Even though it’s not a major election year, San Franciscans still have some important decisions to make this Nov. 5.
City officials reminded voters of the significance of the upcoming local election from the steps of City Hall Thursday, urging anyone who isn’t registered to vote to do so before Monday’s deadline.
SF Assessor Carmen Chu said that voter participation tends to dip in off-year elections, when there aren’t any state or federal contests on the ballot.
“Remember that it’s important not to just pay attention on those high turnout elections, but every single election, because they have consequences in terms of the things and policies that we pursue and the people that you put into place,” Chu said.
On Nov. 5, SF voters have the chance to cast ballots for their preferred candidate for mayor, District 5 supervisor, city attorney, district attorney, public defender, sheriff, treasurer, the Board of Education and the City College of San Francisco board. Six local and district measures will also appear on the ballot, including an affordable housing bond, a traffic congestion mitigation tax and a measure to regulate vaping products.
The contests for District 5 supervisor, public defender, the Board of Education and the CCSF seat appear on the ballot due to vacancies that were filled by appointment. Now it’s on voters to elect someone to serve each role for the remainder of the current term.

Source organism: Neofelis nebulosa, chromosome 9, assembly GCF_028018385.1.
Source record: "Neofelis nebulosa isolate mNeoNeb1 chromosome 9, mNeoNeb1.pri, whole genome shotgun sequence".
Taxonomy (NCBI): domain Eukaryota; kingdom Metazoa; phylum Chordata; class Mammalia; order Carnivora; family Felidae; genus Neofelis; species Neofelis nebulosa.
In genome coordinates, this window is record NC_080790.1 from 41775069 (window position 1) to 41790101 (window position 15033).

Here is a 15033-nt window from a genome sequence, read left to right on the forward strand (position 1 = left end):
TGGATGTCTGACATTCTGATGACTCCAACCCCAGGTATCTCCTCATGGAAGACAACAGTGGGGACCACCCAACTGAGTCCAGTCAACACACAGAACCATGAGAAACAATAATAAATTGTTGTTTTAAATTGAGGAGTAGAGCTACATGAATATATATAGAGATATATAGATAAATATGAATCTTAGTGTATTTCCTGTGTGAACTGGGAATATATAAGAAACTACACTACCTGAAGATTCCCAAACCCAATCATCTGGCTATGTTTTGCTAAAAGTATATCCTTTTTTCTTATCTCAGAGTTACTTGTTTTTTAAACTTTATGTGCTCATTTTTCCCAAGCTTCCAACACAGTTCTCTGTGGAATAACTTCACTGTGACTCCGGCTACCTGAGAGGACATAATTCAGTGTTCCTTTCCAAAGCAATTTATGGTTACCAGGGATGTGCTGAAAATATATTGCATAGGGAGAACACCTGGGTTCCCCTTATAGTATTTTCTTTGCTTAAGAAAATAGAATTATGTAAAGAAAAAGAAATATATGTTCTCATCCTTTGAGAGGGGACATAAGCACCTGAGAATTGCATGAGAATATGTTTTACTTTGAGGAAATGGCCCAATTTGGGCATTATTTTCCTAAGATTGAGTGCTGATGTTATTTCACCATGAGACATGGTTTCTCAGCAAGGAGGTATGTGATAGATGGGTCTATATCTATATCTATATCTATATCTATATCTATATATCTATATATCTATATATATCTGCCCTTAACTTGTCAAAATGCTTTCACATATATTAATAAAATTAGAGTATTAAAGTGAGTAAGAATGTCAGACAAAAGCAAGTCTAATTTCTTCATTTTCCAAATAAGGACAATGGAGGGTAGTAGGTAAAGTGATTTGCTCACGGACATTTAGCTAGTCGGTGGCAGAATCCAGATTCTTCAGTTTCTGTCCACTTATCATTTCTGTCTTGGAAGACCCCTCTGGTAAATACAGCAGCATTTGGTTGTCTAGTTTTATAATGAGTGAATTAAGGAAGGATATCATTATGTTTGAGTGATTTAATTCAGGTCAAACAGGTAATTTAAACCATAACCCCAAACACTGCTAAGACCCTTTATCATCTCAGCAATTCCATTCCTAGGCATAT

“Our local elections are where people’s votes can have the most impact on public policy. For example, voters passed two huge propositions last year to fund child care and homelessness services,” Public Defender Manohar Raju said. “Some elections will be decided by a handful of votes, so it is crucial that people exercise their right to vote.”
Department of Elections Director John Arntz said his department is anticipating a turnout of about 50-55% of registered voters, based on previous local elections.
“That’s what we set for a baseline turnout, just to get a sense of where we are as far as how we set staffing plans and organize our resources,” Arntz said.
There are about 497,000 registered voters in San Francisco and a population of almost 900,000. Youth make up roughly 14% of the population, leaving a sizable swath of voting-age residents who have yet to register, District 10 Supervisor Shamann Walton said.
“You can see that there’s still a big gap in terms of how many people we need to make sure register to vote, even here in this city,” Walton said. “And that’s something that we have to stress continuously, not only when we get close to election time, but on a daily basis, because your vote is your voice. And I can’t express that enough, that your vote is your actual voice.”
Since first registering to vote at age 19, District 1 Supervisor Sandra Lee Fewer said she has never missed an election. Casting her ballot has always filled her with a sense of accomplishment and pride, and she implored others to take pride in their vote and their voice.
“If the 2016 election didn’t scare people, I don’t know what will,” she said. “It is time, people, to be counted.”
Those who miss the registration deadline can still register and vote by casting a conditional voter registration ballot. This can only be done at a designated voting center in the two-week period leading up to the election, as well as on election day. The two locations where voters can cast conditional voter registration ballots are the voting centers at City Hall and at San Francisco State University.